It was a great thrill yesterday to take part in a Construction History Society of America webinar (credit-free learning!) with David Macaulay, one of my all-time heroes and the author/artist behind many great books that shaped my childhood. Many thanks to Peter Hilger, Melanie Feerst, and the staff at the University of Minnesota for hosting.
My contribution was a quick preview of one emerging theme in the new Chicago book–the “secret history” of SOM’s tube structures. The standard story is fairly well documented–Fazlur Khan is credited with naming the structural type, if not exactly inventing it, and there’s a very clear progression of the idea from the Brunswick and DeWitt-Chestnut buildings of 1961-65 through the world-beating Hancock and Sears Towers a few years later. The basic idea is to think of high rise structures as “super-columns,” pushing all of the structural material to the perimeter of the floor plate so that it gains maximum resisting leverage over wind forces. The analogy I use in class is a paper towel roll. It will take far more axial compressive load in when intact than if you slice it down the side and roll it up into a tighter cylinder, since shortening the resisting moment arm makes it far more vulnerable to buckling.
Brunswick was a cautious step in that direction, but it paired perimeter structure with a traditional shear-core (the green walls in the model above by ace undergrad research assistant Jack Strait). One key to its performance is that the perimeter columns in plane with the shear walls (red in the model) are deeper than their neighbors, reflecting the concentration of loads being transferred from the sail-like exterior walls to the upturned-beam like interior core. Dewitt-Chestnut, on the other hand, was a pure tube structure, with irregularly-placed columns in the center of its floor plate that handled gravity loads only, leaving the perimeter to carry the entire wind load:
I’ve posted elsewhere about I.M.Pei’s proto-tube structures in New York and Chicago–the precursors to Brunswick, according to Bruce Graham. I made that point, and showed how construction improvements led to another set of tube structures that enclosed apartment and condominium buildings throughout Chicago, by the firm of Dubin, Dubin, Black, and Moutoussamy that deserve far more attention than they’ve typically received. But a friendly email from a regular Architecturefarm correspondent this morning points out that I didn’t get to one of Chicago’s biggest–and purest–tube structures, one with a legacy that stems directly from SOM’s work.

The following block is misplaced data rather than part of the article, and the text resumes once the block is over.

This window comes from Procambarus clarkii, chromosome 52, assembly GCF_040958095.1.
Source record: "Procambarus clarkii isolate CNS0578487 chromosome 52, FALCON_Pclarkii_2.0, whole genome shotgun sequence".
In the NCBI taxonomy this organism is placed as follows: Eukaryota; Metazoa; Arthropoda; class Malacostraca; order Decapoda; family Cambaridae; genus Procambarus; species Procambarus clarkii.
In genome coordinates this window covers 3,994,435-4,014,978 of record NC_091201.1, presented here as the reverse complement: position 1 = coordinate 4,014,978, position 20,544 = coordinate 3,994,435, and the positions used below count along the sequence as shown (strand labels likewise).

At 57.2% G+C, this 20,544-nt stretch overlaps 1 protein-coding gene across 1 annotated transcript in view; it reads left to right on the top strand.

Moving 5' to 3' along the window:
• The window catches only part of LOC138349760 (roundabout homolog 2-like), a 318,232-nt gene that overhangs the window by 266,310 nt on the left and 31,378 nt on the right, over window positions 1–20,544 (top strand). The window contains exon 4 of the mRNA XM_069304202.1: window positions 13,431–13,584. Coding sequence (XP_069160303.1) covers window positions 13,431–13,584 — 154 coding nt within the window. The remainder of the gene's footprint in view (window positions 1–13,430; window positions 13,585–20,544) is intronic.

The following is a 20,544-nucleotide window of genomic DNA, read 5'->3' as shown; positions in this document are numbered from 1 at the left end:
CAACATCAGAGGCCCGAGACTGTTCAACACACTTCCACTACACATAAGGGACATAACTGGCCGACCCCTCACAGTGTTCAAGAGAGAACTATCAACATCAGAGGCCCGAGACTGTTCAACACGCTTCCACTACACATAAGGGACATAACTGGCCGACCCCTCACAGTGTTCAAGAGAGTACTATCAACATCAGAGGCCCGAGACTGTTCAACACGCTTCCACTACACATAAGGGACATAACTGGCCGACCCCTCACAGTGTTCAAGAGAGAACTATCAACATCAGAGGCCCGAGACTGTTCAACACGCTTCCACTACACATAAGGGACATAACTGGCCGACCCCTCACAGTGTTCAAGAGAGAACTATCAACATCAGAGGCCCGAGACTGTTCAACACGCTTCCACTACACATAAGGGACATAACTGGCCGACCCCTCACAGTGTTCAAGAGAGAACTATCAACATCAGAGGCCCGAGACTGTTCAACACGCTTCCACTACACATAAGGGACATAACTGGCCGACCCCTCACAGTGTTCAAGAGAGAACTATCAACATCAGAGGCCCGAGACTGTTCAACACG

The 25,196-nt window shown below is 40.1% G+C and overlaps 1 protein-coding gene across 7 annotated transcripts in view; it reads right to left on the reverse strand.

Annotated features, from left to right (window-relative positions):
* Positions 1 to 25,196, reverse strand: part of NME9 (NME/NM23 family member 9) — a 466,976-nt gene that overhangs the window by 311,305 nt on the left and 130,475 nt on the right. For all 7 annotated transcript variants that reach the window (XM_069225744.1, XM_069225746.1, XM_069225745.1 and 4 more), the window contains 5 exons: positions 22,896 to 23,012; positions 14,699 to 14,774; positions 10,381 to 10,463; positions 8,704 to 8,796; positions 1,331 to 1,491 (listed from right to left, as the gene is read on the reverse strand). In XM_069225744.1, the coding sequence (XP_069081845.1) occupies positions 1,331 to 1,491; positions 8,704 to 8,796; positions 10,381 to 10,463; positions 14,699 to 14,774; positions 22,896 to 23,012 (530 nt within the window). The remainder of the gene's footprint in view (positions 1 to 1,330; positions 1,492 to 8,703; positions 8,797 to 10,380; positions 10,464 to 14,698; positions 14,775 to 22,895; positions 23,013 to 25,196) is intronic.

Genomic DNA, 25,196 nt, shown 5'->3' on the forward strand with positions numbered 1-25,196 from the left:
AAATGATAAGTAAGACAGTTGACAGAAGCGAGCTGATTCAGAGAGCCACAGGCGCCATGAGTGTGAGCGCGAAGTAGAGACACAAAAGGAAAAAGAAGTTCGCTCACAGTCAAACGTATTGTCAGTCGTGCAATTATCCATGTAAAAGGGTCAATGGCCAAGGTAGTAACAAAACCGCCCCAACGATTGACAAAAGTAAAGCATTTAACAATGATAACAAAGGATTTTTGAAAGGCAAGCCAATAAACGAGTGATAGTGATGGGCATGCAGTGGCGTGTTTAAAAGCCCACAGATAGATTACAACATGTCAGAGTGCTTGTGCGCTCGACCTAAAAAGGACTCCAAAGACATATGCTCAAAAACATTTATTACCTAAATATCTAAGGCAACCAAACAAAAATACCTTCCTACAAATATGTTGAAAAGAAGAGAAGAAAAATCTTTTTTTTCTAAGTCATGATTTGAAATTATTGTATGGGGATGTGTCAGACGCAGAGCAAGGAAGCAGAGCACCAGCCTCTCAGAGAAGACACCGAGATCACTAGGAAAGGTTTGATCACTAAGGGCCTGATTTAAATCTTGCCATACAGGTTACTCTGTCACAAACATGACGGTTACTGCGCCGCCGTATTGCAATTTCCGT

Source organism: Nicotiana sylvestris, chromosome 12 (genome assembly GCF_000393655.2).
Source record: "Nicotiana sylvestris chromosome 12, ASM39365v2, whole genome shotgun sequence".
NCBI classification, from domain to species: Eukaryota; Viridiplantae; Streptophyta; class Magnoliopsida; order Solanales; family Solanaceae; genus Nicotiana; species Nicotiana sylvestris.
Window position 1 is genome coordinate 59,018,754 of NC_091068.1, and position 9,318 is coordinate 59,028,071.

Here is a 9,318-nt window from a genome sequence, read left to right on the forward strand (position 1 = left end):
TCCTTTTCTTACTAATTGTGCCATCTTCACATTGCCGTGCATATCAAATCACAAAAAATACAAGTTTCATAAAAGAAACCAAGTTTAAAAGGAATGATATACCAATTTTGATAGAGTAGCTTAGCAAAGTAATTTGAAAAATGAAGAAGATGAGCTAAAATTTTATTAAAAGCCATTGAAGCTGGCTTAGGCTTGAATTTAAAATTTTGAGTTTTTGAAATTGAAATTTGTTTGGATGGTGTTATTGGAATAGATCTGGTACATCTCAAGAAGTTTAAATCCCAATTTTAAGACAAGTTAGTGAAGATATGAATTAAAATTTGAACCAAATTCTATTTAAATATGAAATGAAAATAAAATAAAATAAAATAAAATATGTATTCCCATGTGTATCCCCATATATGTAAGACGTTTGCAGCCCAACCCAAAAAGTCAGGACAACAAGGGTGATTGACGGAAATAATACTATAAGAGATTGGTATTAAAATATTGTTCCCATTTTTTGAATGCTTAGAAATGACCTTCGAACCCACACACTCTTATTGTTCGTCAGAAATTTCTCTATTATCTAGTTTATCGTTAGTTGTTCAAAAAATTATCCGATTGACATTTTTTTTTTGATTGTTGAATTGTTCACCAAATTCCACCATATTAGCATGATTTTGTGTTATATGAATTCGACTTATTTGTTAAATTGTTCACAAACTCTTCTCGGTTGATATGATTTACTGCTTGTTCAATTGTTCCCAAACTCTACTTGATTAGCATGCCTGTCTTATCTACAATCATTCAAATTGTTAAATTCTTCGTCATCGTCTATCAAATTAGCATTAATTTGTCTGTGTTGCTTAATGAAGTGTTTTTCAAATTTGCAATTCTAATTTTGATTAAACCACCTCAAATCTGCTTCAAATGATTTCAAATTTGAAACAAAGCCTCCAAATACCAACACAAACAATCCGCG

Standard Oil was designed by a pair of firms–Edward Durrell Stone from New York and Chicago’s own Perkins + Will. After the Hancock was completed, P+W hired away one of SOM’s lead engineering partners, Al Picardi. At the time of the Hancock, Fazlur Khan was still a relatively junior member of SOM’s office, having joined in 1955. Picardi was more senior and was in fact the lead engineer on Hancock–Khan reported to him. He switched firms, apparently, to lead the engineering of Standard Oil, which from its inception was intended to be colossal, at over two million square feet (far larger, incidentally, than the original masterplan for Illinois Center, which at first included Standard Oil’s site…)
Picardi’s structural system is a clear adaptation of the tube structure to Stone’s heavy-handed massing. The perimeter is composed of hollow, triangular steel columns tied into deep edge girders, while the interior structure is gravity-only columns concentrated in the core. The result is clear span office space and–a Stone trademark–narrow slit windows with starkly vertical proportions.
In addition to the large, clear span floors, the structural advantage to this was a core unconstrained by large shear walls and a lightweight spanning structure. With the building’s stiffness taken up entirely by the exterior, the interior structure could be made of light, open-web steel joists:
Standard Oil’s structure was a successful application of the tube to another tall building–Leslie Robertson engineered a similar pairing of stiff, tightly spaced exterior columns with long span open web joists for New York’s World Trade Center at around the same time, which was further proof-of concept. But the building was an architectural disaster–in addition to being wildly overscaled for the emerging Illinois Center district, Stone’s trademark vertical style struck many as alien to Chicago, where skyscraper facades were known more for their rich interplay of verticals and horizontals. Like many other tube structures, Standard Oil hit the ground with a thud–the need to bring so many tightly spaced columns all the way to the ground proved difficult for nearly every architect, but many got the sense that here, Stone didn’t even try, simply filling in the narrow interstices with glass revolving doors that proved treacherous during downdraft winds.
Stone himself gave the building a luke-warm reaction, remarking only that “it’s good looking” on seeing the project firsthand. The Tribune’s Paul Gapp, on the other hand,was furious. “The Standard Oil Building,” he wrote, “is perhaps the worst thing that has happened to Chicago’s skyline in the last 30 years.” The Prudential’s “headstone by the Lake” was now matched, in Gapp’s view, by Stone’s scale-less, “unbroken verticality.” Its blazing contrast between brilliant white marble and the narrow, dark recesses hid any sense of floor-to-floor rhythm or Picardi’s ingenious structural fabric behind facile elevational stripes. “If you stare at the building from a short distance for more than 15 seconds,” Gapp complained, “it is almost disorienting.”[i]
[i] Paul Gapp, “Ambiguous Statement Snarls Center Debate.” Chicago Tribune, June 30, 1974. 1-e3.